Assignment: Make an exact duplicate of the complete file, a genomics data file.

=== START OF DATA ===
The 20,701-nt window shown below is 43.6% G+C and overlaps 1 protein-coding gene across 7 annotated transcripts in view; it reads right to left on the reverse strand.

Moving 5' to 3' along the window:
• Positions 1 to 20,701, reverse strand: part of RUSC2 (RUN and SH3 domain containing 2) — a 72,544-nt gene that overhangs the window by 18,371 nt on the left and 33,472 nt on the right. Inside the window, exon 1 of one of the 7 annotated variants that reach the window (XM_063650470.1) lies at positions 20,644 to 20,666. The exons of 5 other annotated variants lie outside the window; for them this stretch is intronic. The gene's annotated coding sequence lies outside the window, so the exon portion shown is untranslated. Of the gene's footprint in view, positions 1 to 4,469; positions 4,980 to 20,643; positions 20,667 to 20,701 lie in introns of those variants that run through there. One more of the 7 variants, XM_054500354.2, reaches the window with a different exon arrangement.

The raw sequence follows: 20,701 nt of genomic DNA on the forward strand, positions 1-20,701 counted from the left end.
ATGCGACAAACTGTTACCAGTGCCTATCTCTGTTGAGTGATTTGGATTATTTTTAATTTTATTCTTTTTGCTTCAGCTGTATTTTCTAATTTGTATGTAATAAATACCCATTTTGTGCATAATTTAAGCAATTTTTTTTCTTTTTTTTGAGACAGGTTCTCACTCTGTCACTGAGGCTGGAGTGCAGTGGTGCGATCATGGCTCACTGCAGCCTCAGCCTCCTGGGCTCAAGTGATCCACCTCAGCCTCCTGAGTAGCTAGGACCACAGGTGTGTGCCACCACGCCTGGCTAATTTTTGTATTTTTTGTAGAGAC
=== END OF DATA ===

The 20,701-nt window shown below is 43.6% G+C and overlaps 1 protein-coding gene across 7 annotated transcripts in view; it reads right to left on the reverse strand.

Moving 5' to 3' along the window:
• Positions 1 to 20,701, reverse strand: part of RUSC2 (RUN and SH3 domain containing 2) — a 72,544-nt gene that overhangs the window by 18,371 nt on the left and 33,472 nt on the right. Inside the window, exon 1 of one of the 7 annotated variants that reach the window (XM_063650470.1) lies at positions 20,644 to 20,666. The exons of 5 other annotated variants lie outside the window; for them this stretch is intronic. The gene's annotated coding sequence lies outside the window, so the exon portion shown is untranslated. Of the gene's footprint in view, positions 1 to 4,469; positions 4,980 to 20,643; positions 20,667 to 20,701 lie in introns of those variants that run through there. One more of the 7 variants, XM_054500354.2, reaches the window with a different exon arrangement.

The raw sequence follows: 20,701 nt of genomic DNA on the forward strand, positions 1-20,701 counted from the left end.
ATGCGACAAACTGTTACCAGTGCCTATCTCTGTTGAGTGATTTGGATTATTTTTAATTTTATTCTTTTTGCTTCAGCTGTATTTTCTAATTTGTATGTAATAAATACCCATTTTGTGCATAATTTAAGCAATTTTTTTTCTTTTTTTTGAGACAGGTTCTCACTCTGTCACTGAGGCTGGAGTGCAGTGGTGCGATCATGGCTCACTGCAGCCTCAGCCTCCTGGGCTCAAGTGATCCACCTCAGCCTCCTGAGTAGCTAGGACCACAGGTGTGTGCCACCACGCCTGGCTAATTTTTGTATTTTTTGTAGAGAC